|Hyenas are social animals|
|Wednesday, 18 July 2012 00:00|
Today, we introduce a new column for the benefit of several teens who might not have access to knowledge to our wildlife. It takes a lot of reading and travelling into the bushes to understand our animals.
Africans in general have misconceptions about hyenas and often than not, associate them with witchcraft.
The major reason is that it is difficult to distinguish male and female hyenas by observation in the field.
They are not hermaphrodites (having both male and female sexual organs), nor can they change their sex at will, as many people believe.
Although the external female genitals have superficial similarity to those of the male, they are nonetheless female organs and only the females bear and nurse the young.
Why the female hyena developed in this manner is not clear, but it may have been necessary for them to appear large and strong to protect their young from males, as hyenas have cannibalistic tendencies.
Hyenas make a variety of vocalisations, including wailing calls, howling screams and the well-known “laughter” used to alert other clan members up to 5km away of a food source. Hyenas eat a great variety of animal products, vegetation and, according to campers, even aluminum pots and pans.
Hyenas are social animals that communicate with one other through specific calls, postures and signals.
They quickly make their various intentions known to other members of the clan, or to outsiders. When a hyena’s tail is carried straight, for example, it signals attack. When it is held up and forward over the back, the hyena is extremely excited.
In contrast, it hangs down when the hyena is standing or walking leisurely.
If frightened, the hyena tucks its tail between the legs and flat against the belly and usually skulks away, like a dog.
Hyenas are organised into territorial clans of related individuals that defend their home ranges against intruding clans.
The centre of clan activity is the den, where the cubs are raised and individuals meet.
The den is usually situated on high ground in the central part of the territory.
The den’s above-ground entrances are connected to a series of underground tunnels.
Hyenas mark and patrol their territories by depositing a strong-smelling substance produced by the anal glands on stalks of grass and stunted tree branches along the boundaries.
“Toilets” — places where members of a clan deposit their droppings — also mark territories.
The high mineral content of the bones hyenas consume make their droppings a highly visible, chalky white.
The hyena is Africa’s most common large carnivore. Over the years hyenas and humans have come into close contact in Africa and, in earlier times, in Asia and in Europe, often leading to mutual predation.
In ancient Egypt hyenas were domesticated, fattened and eaten, and in turn humans have on occasion become food for hyenas.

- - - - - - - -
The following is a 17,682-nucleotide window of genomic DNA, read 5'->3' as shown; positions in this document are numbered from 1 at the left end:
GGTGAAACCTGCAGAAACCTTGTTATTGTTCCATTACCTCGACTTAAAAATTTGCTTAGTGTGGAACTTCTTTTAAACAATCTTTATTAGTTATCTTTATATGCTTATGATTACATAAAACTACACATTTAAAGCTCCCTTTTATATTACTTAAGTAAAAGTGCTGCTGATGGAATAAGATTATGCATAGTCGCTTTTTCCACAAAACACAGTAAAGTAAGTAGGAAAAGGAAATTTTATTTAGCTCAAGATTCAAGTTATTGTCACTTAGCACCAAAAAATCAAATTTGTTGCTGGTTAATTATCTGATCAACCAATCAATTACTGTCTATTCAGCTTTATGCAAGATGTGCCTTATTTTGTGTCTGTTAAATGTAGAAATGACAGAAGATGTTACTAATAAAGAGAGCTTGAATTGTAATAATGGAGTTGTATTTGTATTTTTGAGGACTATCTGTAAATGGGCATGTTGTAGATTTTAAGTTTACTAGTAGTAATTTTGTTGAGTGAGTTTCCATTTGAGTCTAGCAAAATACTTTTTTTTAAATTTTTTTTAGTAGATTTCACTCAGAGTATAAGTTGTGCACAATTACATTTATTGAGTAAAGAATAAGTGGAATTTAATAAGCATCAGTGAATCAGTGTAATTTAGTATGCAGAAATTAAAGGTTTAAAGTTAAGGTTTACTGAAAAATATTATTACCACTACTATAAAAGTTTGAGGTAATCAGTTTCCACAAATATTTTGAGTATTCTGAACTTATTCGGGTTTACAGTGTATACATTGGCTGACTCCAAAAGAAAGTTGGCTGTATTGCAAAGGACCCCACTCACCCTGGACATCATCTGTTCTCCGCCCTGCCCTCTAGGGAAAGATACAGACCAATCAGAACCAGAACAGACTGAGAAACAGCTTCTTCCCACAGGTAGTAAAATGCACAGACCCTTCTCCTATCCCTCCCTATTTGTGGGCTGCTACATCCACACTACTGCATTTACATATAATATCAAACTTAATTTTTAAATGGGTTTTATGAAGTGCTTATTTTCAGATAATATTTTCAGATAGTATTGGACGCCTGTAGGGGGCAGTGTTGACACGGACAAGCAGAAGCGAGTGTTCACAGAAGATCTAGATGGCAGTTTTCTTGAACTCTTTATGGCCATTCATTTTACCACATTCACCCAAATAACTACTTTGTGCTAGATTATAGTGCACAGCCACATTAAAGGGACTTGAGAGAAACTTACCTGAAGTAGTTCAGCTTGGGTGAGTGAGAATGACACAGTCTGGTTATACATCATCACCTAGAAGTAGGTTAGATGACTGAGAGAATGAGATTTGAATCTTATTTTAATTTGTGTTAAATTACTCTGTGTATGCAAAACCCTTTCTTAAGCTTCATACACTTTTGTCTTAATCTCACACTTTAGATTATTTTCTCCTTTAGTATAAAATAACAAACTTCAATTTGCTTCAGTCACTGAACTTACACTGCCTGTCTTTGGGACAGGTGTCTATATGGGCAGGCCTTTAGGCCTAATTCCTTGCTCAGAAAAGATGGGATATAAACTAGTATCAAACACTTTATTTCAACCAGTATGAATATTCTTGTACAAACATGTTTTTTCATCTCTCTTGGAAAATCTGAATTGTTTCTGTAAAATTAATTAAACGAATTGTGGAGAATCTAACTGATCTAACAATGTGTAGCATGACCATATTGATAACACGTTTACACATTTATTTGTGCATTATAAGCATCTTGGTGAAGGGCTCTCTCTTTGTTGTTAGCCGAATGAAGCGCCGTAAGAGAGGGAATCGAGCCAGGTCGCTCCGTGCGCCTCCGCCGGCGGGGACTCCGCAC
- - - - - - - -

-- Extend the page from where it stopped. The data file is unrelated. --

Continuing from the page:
Reputed to be cowardly and timid, the hyena can be bold and dangerous, attacking animals and humans. Of the three species of hyena in Africa, only the spotted hyena and the shy and much rarer, striped hyena (Hyaena hyaena) are found in East Africa.
The smaller, and even shyer brown hyena (Hyaena brunnea) occurs only in Southern Africa (Wikipedia).
Different from most other animals, female spotted hyenas are dominant over the males and outweigh them by about 1,5kg.
The hyena is a skilful hunter but also a scavenger. It is truly an opportunistic feeder, it selects the easiest and most attractive food it may ignore fresh carrion and bones if there is, for example, an abundance of vulnerable wildebeest calves.
It consumes animals of various types and sizes (including domestic stock and even other hyenas), carrion, bones, vegetable matter and other animals’ droppings.
The powerful jaws and digestive tract of the hyena allow it to process and obtain nutrients from skin and bones.
The only parts of prey not fully digested are hair, horns and hooves; these are regurgitated in the form of pellets. As hyenas hunt mostly at night and devour all parts, little evidence remains of their actual meals. Although they eat a lot of dry bones, they need little water.
Hyenas usually bear litters of two to four cubs, which, unlike the other two species, are born with their eyes open.
Cubs begin to eat meat from kills near the den at about five months, but they are suckled for as long as 12 to 18 months, an unusually long time for carnivores.
This is probably a necessity, as most kills are made far from the den, and hyenas, unlike jackals and hunting dogs, do not bring back food and regurgitate it for their young.
At about one year, cubs begin to follow their mothers on their hunting and scavenging forays. Until then, they are left behind at the den with a babysitting adult.
l Ephraim Guvamombe is a Lower Six student at Mushumbe High School, Guruve. He can be contacted at firstname.lastname@example.org